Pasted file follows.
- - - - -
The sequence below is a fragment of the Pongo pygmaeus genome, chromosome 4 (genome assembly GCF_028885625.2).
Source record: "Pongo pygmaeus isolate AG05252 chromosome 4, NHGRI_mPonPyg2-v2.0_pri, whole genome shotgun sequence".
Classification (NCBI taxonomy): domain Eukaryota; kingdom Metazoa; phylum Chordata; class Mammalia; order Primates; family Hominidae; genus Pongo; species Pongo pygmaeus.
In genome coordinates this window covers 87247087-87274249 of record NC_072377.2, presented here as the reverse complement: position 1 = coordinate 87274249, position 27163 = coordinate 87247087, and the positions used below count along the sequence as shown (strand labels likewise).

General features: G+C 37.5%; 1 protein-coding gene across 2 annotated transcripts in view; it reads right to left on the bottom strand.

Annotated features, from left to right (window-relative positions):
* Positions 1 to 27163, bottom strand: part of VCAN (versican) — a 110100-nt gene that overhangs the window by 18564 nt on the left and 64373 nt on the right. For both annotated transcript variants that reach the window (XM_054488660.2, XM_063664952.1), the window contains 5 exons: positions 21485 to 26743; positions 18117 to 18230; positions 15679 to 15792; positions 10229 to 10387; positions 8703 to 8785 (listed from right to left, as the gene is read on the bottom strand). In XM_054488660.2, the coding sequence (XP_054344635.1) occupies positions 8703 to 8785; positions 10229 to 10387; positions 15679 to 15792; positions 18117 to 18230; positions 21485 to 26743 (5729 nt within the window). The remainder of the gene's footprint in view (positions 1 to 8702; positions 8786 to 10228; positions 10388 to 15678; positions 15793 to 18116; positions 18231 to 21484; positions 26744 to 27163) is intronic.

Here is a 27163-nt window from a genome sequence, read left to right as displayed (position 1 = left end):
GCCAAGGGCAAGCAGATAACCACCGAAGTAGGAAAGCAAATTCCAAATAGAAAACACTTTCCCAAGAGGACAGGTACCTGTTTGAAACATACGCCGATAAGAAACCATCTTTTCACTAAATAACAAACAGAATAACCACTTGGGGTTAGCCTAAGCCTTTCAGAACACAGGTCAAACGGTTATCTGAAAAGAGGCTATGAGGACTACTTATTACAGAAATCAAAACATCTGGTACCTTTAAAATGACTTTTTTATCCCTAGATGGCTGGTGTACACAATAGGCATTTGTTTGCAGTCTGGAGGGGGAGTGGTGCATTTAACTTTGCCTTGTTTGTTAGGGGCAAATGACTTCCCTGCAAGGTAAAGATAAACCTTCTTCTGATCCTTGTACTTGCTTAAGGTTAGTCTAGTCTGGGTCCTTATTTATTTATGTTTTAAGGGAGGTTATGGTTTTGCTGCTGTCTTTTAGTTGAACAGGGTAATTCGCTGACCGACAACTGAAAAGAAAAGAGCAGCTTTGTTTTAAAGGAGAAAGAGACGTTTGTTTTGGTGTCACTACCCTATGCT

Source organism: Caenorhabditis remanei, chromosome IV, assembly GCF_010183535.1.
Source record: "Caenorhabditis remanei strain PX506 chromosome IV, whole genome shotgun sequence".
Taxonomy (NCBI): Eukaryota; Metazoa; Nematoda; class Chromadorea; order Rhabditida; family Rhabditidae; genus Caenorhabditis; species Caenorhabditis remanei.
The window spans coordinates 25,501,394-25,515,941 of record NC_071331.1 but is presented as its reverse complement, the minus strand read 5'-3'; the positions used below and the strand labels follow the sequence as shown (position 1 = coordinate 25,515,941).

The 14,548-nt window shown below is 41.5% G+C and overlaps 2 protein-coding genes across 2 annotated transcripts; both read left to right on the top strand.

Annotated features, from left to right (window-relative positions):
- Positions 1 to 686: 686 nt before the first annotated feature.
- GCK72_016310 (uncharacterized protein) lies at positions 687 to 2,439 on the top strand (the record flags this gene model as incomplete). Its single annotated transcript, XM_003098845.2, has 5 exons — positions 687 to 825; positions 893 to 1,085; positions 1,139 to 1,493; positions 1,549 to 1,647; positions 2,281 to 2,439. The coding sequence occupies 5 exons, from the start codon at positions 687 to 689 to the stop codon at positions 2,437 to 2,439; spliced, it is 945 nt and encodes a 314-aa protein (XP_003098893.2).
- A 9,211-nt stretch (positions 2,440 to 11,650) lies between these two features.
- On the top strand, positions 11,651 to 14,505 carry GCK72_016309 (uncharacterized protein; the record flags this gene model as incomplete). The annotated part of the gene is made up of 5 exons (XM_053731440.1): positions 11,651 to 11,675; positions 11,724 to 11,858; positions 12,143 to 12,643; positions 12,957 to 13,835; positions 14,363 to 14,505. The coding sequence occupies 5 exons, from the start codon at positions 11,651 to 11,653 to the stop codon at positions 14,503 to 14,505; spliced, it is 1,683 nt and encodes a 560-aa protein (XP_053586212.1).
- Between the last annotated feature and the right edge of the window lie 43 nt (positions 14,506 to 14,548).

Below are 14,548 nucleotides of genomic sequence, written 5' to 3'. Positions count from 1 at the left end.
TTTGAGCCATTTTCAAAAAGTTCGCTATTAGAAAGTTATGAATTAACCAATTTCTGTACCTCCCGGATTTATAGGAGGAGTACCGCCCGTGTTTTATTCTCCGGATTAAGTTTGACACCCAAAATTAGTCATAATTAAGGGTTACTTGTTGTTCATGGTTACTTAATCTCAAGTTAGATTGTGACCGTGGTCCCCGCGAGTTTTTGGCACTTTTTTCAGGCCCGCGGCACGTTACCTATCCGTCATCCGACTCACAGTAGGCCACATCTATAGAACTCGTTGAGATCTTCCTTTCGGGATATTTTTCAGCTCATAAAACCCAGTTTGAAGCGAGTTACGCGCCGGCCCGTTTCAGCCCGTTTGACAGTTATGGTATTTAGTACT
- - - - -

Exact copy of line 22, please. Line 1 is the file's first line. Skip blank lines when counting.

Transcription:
TTTGAGCCATTTTCAAAAAGTTCGCTATTAGAAAGTTATGAATTAACCAATTTCTGTACCTCCCGGATTTATAGGAGGAGTACCGCCCGTGTTTTATTCTCCGGATTAAGTTTGACACCCAAAATTAGTCATAATTAAGGGTTACTTGTTGTTCATGGTTACTTAATCTCAAGTTAGATTGTGACCGTGGTCCCCGCGAGTTTTTGGCACTTTTTTCAGGCCCGCGGCACGTTACCTATCCGTCATCCGACTCACAGTAGGCCACATCTATAGAACTCGTTGAGATCTTCCTTTCGGGATATTTTTCAGCTCATAAAACCCAGTTTGAAGCGAGTTACGCGCCGGCCCGTTTCAGCCCGTTTGACAGTTATGGTATTTAGTACT